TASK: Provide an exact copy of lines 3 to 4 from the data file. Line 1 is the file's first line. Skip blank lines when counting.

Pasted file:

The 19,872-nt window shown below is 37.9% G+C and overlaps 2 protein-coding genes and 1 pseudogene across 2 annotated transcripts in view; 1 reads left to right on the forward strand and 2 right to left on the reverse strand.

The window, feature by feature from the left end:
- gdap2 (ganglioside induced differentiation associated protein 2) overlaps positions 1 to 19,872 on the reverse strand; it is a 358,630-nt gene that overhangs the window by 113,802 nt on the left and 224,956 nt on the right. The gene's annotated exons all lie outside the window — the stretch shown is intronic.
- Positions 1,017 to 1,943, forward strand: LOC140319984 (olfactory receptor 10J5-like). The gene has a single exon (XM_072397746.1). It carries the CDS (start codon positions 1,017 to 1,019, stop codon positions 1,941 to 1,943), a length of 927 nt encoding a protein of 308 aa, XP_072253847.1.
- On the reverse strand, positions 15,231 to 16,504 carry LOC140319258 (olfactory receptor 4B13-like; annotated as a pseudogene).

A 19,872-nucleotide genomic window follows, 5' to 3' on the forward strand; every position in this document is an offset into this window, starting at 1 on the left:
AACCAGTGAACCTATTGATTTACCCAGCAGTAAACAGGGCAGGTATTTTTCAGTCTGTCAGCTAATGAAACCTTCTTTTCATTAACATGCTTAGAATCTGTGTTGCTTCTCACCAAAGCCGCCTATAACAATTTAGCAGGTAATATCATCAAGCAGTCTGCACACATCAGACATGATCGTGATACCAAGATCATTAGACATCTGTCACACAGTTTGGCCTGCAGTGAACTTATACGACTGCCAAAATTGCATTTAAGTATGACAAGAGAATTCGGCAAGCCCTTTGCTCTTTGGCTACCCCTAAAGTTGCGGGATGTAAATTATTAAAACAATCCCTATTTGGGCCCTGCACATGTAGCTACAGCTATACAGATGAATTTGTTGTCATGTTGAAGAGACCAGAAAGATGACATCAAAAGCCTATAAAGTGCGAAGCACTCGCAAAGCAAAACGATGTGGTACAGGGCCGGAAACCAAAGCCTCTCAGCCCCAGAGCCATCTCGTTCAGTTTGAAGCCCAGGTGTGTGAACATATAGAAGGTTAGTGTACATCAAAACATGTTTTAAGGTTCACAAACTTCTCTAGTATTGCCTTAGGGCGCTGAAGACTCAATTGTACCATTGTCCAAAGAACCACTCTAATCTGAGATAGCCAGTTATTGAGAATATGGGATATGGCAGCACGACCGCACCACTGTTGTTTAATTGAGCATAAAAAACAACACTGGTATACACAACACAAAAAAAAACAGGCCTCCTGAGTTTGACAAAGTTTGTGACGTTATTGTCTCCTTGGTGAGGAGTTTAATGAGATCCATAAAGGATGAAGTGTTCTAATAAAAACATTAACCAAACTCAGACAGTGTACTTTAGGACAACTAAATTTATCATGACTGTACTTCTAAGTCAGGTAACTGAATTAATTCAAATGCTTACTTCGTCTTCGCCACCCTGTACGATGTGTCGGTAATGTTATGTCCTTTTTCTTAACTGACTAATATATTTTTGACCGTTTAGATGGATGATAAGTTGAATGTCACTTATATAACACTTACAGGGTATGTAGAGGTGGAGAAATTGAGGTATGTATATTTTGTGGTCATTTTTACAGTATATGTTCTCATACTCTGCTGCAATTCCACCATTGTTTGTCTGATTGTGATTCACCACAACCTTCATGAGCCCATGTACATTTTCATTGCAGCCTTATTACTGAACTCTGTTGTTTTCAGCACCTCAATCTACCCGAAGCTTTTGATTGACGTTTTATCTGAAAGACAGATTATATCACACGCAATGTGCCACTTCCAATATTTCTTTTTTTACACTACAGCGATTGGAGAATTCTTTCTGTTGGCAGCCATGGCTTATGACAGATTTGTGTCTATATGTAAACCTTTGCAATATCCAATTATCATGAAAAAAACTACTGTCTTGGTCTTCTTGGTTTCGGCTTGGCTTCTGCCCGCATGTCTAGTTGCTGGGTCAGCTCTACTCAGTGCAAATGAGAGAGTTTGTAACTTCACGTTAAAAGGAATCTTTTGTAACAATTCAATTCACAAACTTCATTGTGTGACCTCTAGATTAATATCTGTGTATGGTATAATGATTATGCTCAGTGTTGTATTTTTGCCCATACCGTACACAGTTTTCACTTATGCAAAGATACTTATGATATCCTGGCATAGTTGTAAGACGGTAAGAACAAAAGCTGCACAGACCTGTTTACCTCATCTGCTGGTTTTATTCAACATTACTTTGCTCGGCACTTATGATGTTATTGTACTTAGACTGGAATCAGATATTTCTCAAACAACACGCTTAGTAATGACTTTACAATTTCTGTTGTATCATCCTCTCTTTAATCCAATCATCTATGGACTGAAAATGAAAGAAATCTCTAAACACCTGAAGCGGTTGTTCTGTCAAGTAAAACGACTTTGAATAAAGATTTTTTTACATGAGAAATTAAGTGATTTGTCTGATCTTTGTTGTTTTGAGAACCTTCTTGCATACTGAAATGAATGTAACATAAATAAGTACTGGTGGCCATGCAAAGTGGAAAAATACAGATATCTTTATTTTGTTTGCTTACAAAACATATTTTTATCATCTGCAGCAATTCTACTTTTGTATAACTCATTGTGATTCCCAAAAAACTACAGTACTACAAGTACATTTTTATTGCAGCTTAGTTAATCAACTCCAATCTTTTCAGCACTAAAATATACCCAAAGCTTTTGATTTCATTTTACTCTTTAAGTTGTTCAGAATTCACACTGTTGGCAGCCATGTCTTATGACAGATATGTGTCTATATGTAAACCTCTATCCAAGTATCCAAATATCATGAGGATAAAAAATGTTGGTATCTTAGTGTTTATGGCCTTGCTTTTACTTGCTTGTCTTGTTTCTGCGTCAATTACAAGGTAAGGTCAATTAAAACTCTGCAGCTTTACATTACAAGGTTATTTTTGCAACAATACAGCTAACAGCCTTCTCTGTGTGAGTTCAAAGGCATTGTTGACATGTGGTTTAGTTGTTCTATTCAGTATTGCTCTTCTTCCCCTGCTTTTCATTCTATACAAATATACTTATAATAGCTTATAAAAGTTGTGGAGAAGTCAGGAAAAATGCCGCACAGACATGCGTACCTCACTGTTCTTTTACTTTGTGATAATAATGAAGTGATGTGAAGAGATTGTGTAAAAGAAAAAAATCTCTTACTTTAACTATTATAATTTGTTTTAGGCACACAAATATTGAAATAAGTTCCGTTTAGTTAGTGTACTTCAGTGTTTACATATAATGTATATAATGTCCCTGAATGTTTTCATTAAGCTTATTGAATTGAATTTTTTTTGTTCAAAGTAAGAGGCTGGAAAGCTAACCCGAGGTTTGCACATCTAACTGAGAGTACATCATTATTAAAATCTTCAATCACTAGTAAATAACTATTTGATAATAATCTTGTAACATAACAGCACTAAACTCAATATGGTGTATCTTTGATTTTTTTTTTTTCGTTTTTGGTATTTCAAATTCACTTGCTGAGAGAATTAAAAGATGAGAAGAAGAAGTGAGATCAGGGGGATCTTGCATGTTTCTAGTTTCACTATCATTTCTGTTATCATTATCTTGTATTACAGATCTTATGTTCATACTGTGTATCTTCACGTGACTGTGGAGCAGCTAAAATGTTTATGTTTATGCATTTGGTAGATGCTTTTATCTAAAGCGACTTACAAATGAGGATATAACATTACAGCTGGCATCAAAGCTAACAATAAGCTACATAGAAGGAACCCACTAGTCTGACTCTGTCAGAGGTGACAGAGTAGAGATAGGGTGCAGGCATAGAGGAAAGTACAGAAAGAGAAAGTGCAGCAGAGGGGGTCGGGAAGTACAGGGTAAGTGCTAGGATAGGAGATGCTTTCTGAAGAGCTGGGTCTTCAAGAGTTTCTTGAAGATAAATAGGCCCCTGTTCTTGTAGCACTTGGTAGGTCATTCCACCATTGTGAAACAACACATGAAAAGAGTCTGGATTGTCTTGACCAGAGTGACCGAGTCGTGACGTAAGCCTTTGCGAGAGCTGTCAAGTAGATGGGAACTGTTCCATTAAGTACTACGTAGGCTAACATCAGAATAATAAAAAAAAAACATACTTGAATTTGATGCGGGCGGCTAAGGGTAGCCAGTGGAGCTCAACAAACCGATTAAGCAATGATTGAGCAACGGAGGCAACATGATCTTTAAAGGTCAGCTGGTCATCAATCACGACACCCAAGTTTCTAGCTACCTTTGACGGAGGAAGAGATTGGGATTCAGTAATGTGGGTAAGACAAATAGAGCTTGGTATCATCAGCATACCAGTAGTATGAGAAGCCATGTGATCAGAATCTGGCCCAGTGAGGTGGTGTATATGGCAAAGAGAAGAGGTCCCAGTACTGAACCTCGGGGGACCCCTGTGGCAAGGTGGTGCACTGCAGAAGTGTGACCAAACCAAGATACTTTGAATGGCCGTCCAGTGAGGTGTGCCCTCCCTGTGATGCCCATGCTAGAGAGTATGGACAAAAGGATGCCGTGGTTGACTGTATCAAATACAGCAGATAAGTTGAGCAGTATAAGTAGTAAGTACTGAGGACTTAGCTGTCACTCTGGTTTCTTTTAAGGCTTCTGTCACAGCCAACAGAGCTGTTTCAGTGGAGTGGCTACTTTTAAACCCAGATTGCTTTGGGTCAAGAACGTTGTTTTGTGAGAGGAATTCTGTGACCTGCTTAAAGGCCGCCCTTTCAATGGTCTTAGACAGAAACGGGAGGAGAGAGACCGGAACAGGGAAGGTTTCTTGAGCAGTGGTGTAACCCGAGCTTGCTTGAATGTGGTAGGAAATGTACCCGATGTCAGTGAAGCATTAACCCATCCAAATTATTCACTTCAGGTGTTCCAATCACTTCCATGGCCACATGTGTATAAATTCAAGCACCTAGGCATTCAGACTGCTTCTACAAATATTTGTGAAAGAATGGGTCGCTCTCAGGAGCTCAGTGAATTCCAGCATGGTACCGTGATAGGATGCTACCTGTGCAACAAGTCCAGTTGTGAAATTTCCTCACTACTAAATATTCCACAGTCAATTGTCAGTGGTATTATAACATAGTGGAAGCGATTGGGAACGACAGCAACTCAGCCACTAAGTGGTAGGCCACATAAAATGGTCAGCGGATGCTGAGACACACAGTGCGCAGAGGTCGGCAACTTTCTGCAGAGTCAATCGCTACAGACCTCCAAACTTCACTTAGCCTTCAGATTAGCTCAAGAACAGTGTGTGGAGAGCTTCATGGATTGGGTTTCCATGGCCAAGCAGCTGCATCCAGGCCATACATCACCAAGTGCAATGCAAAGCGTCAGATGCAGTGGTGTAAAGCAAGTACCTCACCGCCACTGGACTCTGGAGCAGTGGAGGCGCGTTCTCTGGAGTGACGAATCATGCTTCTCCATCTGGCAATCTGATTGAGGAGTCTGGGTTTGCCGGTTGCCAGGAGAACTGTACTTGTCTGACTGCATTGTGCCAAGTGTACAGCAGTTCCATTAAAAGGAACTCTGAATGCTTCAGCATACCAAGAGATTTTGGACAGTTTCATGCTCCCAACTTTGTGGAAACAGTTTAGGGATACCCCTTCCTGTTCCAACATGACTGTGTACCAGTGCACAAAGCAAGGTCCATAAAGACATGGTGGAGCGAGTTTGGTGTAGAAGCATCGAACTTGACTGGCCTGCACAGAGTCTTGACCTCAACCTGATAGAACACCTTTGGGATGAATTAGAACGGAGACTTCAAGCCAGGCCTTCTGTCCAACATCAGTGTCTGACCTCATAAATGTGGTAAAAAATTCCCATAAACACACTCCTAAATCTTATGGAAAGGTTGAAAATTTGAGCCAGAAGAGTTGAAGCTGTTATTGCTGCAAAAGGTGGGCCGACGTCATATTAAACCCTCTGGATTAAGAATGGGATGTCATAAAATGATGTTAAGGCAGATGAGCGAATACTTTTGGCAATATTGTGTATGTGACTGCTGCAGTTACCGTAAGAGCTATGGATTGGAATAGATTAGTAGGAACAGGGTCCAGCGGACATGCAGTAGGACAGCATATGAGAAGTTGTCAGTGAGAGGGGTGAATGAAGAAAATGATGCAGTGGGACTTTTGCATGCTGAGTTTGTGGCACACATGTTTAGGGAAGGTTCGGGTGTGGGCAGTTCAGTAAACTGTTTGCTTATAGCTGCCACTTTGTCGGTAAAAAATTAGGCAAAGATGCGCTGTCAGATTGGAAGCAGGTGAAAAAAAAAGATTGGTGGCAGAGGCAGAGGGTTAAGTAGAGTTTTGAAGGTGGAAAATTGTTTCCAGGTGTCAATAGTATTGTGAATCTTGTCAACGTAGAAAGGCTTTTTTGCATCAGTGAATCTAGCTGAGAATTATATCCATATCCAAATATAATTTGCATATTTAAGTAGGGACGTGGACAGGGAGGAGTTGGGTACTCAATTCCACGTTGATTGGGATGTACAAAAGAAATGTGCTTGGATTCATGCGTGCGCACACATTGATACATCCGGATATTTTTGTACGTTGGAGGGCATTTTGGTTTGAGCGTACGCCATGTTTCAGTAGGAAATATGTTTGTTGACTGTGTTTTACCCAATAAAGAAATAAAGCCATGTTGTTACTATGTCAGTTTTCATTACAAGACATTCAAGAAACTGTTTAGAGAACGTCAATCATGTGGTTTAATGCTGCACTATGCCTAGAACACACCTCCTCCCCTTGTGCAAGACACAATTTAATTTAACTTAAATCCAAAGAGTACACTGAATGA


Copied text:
- gdap2 (ganglioside induced differentiation associated protein 2) overlaps positions 1 to 19,872 on the reverse strand; it is a 358,630-nt gene that overhangs the window by 113,802 nt on the left and 224,956 nt on the right. The gene's annotated exons all lie outside the window — the stretch shown is intronic.
- Positions 1,017 to 1,943, forward strand: LOC140319984 (olfactory receptor 10J5-like). The gene has a single exon (XM_072397746.1). It carries the CDS (start codon positions 1,017 to 1,019, stop codon positions 1,941 to 1,943), a length of 927 nt encoding a protein of 308 aa, XP_072253847.1.